The governor of Lagos has easily won re-election in low-turnout local voting, figures have shown, marking a victory for Nigeria’s ruling party just weeks after the commercial capital backed the opposition in a disputed presidential election.
According to the Independent National Electoral Commission (INEC), incumbent Babajide Sanwo-Olu of the ruling All Progressive Congress (APC) party had more than 736,000 votes after votes were tallied in districts representing 95 percent of voters on Sunday.
His closest rival, Gbadebo Rhodes-Vivour of the Labour Party, secured 292,000 votes, according to the figures released by the INEC.
The turnout was just a small fraction of the seven million registered voters in Africa’s largest megacity, which has a population of more than 20 million people.
The Lagos election was the highest profile among races for powerful governorships in 28 of Nigeria’s 36 states, as well as for state assemblies across the country.
The race in Lagos had been expected to be close after opposition Labour candidate Peter Obi received the most votes in the state during last month’s disputed presidential election, which was won overall by Bola Tinubu of the APC.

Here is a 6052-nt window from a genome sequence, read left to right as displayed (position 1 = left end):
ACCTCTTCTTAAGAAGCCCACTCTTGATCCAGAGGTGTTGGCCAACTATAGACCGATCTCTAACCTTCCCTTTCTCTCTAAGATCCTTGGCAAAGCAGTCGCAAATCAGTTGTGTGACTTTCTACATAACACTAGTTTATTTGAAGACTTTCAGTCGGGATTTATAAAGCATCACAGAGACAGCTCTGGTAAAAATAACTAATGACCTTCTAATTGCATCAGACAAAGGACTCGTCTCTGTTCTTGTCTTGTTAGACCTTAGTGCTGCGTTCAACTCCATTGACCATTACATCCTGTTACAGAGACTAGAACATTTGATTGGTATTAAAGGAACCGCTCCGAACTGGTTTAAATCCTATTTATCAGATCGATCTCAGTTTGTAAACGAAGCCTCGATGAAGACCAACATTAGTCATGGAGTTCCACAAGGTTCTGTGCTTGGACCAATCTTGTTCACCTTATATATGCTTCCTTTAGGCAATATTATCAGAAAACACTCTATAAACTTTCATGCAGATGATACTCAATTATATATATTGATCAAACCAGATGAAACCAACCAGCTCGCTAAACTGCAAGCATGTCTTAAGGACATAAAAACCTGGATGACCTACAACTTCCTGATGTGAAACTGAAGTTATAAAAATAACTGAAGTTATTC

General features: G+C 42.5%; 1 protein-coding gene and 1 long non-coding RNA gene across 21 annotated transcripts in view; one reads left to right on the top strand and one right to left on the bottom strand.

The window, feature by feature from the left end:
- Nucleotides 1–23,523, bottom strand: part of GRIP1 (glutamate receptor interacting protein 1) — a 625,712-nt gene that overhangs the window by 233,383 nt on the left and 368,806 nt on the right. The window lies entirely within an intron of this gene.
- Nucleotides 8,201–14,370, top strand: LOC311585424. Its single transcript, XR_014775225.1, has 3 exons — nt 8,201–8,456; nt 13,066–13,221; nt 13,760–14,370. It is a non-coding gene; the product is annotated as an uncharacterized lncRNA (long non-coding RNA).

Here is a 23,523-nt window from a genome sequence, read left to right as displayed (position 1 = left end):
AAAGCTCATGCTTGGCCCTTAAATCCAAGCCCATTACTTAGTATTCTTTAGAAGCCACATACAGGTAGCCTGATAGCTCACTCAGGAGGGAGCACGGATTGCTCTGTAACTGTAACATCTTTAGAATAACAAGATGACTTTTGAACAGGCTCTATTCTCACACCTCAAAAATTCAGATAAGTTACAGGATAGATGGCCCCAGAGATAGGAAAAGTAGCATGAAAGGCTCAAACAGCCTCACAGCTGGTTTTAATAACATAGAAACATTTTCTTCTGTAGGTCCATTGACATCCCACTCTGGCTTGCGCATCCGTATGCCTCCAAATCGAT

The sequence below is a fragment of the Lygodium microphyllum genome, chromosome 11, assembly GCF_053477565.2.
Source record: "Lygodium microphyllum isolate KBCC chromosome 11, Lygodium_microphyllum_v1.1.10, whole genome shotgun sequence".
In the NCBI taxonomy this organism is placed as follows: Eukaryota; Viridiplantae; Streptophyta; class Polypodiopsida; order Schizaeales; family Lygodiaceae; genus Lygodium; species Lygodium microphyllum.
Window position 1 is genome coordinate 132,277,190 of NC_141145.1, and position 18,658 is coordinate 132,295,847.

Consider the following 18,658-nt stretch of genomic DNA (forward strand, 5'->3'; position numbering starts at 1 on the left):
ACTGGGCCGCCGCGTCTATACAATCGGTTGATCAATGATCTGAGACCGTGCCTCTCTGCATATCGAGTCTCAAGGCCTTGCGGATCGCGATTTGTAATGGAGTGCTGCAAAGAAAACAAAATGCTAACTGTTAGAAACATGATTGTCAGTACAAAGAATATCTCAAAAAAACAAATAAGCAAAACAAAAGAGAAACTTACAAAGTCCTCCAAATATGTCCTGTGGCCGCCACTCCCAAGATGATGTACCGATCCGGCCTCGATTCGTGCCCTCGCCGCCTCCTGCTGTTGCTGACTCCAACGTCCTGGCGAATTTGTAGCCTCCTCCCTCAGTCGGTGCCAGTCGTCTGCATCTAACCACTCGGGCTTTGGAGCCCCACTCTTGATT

Tinubu himself is a former Lagos governor, who ran the state from 1999 to 2007 and has since been seen as instrumental in picking his successors there, including Sanwo-Olu.
Obi has said he was robbed of victory by rampant fraud, and political analysts said the handling of last month’s presidential election could have discouraged some voters from participating in Saturday’s regional polls.
Some officials from the INEC who presented results in Lagos on Sunday reported some ballot boxes had been stolen, but said this was not widespread enough to affect the outcome of the vote.
Voting was postponed to Sunday at 10 polling stations in a Lagos neighbourhood following disagreements between INEC officials and voters over the location of polling units. Final results were expected later.
Governors wield wide influence in Africa’s most populous nation, and their support can help decide who becomes president.
Some governors preside over states whose annual budgets are bigger than those of some small African countries. Lagos has an annual budget of $4bn.
In northeastern Adamawa, a conservative and largely Muslim state, electoral officials were collating results after a race that could see Nigeria’s first female elected governor.
Voters were still casting ballots in two districts of oil-producing Rivers state, where the INEC failed to deliver voting materials.
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